Opioid overdose, occurring as part of opioid mono-substance use (MSU) and, more intensely, among those with poly-substance use (PSU), has reached an epidemic level in the United States, and is reflective of other high-risk behaviors among those with PSU. Accordingly, there is an urgent public health need for improved treatment and prevention strategies for these populations, as guided by findings on the etiology and nature of both laboratory-assessed and clinical harm-avoidance deficits. Our purpose is to evaluate the nature and significance of laboratory-assessed harm avoidance deficits in order to identify potential treatment targets (mechanistic outcomes) that may underlie devastating, clinical harm-avoidance deficits, characterized by high risk for blood-borne viruses, criminality, and repeated overdoses among those with opioid PSU relative to MSU. In the animal model, we examine whether laboratory-assessed harm avoidance deficits (assessed via drug self-administration punishment and subsequent operant avoidance paradigms) arise from pre-existing inhibitory control deficits, drug use, or the combination of these factors, specifically evaluating differences in harm-avoidance capacity in mono (heroin or cocaine) vs. poly (heroin + cocaine) substance use models. Our subsequent work in humans will use two fear-based (acquisition of learned fear association, operant avoidance of this association) and two monetary-based (Iowa Gambling Task and monetary choice) laboratory measures of harm avoidance deficits to compare the severity of laboratory harm avoidance deficits in outpatients with opioid MSU or opioid+stimulant PSU. We will use these measures to predict and understand the nature of clinical harm-avoidance deficits in this sample of men and women. Close analogue procedures have been built into the animal and human studies, with the human studies providing a quasi-experimental or associative replication of the animal paradigms, i.e., allowing the tightly controlled experimental evidence (allowing causal conclusions) from the animal phase to aid the design and interpretation of less controlled, predictive models in the human stage.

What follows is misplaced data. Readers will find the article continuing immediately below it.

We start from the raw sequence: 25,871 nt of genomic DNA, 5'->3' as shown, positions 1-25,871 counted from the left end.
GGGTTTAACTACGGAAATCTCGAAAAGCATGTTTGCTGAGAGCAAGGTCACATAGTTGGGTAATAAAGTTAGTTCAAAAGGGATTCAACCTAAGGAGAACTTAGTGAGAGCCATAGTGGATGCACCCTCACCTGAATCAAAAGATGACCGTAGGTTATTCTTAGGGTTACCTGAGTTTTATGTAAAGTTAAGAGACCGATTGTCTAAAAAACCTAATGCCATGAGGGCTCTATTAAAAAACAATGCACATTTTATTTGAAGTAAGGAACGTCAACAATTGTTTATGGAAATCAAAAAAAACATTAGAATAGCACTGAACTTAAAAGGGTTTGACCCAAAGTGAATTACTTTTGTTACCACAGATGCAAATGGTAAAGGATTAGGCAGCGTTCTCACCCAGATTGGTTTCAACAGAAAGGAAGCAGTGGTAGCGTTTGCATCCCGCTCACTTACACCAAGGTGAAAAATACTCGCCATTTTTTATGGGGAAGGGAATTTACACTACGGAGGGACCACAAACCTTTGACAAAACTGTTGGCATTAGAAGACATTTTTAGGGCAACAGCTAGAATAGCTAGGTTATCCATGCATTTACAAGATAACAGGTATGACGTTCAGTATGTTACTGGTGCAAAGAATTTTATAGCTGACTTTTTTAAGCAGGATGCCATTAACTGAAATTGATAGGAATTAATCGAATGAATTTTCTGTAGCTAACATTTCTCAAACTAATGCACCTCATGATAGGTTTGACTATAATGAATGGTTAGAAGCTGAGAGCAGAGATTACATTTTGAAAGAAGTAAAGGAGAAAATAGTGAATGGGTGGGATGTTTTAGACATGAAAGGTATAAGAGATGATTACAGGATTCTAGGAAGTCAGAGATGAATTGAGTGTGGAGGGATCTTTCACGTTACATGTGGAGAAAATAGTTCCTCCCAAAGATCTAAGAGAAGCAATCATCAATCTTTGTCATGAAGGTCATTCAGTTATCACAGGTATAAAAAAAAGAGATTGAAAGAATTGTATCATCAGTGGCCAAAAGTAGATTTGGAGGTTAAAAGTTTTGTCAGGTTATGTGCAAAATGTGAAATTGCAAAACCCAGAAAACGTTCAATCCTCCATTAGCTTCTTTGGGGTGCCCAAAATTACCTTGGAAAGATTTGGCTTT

The purpose of this project is to evaluate the nature and significance of laboratory-assessed harm avoidance deficits in order to identify potential treatment targets (mechanistic outcomes) that may underlie devastating, clinical harm-avoidance deficits: characterized by high risk for blood-borne viruses, criminality, and repeated overdoses among those with opioid poly-substance use relative to mono-substance use. We use close analogue procedures in both animal and human models to provide a comprehensive accounting of the etiology and nature of these harm avoidance deficits as an initial strategy for the ultimate goal of refining treatment and prevention interventions.